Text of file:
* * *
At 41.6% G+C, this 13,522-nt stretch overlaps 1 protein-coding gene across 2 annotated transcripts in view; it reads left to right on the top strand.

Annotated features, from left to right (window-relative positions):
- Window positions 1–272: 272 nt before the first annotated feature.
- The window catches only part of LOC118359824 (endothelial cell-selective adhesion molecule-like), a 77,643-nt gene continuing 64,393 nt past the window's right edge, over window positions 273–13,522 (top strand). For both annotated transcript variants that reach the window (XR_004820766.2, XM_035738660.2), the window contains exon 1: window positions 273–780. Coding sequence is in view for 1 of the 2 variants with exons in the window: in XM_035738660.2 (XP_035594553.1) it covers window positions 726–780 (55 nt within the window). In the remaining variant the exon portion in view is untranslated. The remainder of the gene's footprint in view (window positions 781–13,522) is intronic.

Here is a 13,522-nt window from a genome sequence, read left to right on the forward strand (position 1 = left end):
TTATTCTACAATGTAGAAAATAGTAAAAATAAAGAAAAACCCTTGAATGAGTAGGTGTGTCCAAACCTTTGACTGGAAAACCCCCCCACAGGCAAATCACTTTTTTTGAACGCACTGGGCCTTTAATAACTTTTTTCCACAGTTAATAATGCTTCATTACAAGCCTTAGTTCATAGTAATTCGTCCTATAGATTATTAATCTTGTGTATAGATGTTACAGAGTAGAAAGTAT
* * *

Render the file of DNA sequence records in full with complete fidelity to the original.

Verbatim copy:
At 41.6% G+C, this 13,522-nt stretch overlaps 1 protein-coding gene across 2 annotated transcripts in view; it reads left to right on the top strand.

Annotated features, from left to right (window-relative positions):
- Window positions 1–272: 272 nt before the first annotated feature.
- The window catches only part of LOC118359824 (endothelial cell-selective adhesion molecule-like), a 77,643-nt gene continuing 64,393 nt past the window's right edge, over window positions 273–13,522 (top strand). For both annotated transcript variants that reach the window (XR_004820766.2, XM_035738660.2), the window contains exon 1: window positions 273–780. Coding sequence is in view for 1 of the 2 variants with exons in the window: in XM_035738660.2 (XP_035594553.1) it covers window positions 726–780 (55 nt within the window). In the remaining variant the exon portion in view is untranslated. The remainder of the gene's footprint in view (window positions 781–13,522) is intronic.

Here is a 13,522-nt window from a genome sequence, read left to right on the forward strand (position 1 = left end):
TTATTCTACAATGTAGAAAATAGTAAAAATAAAGAAAAACCCTTGAATGAGTAGGTGTGTCCAAACCTTTGACTGGAAAACCCCCCCACAGGCAAATCACTTTTTTTGAACGCACTGGGCCTTTAATAACTTTTTTCCACAGTTAATAATGCTTCATTACAAGCCTTAGTTCATAGTAATTCGTCCTATAGATTATTAATCTTGTGTATAGATGTTACAGAGTAGAAAGTAT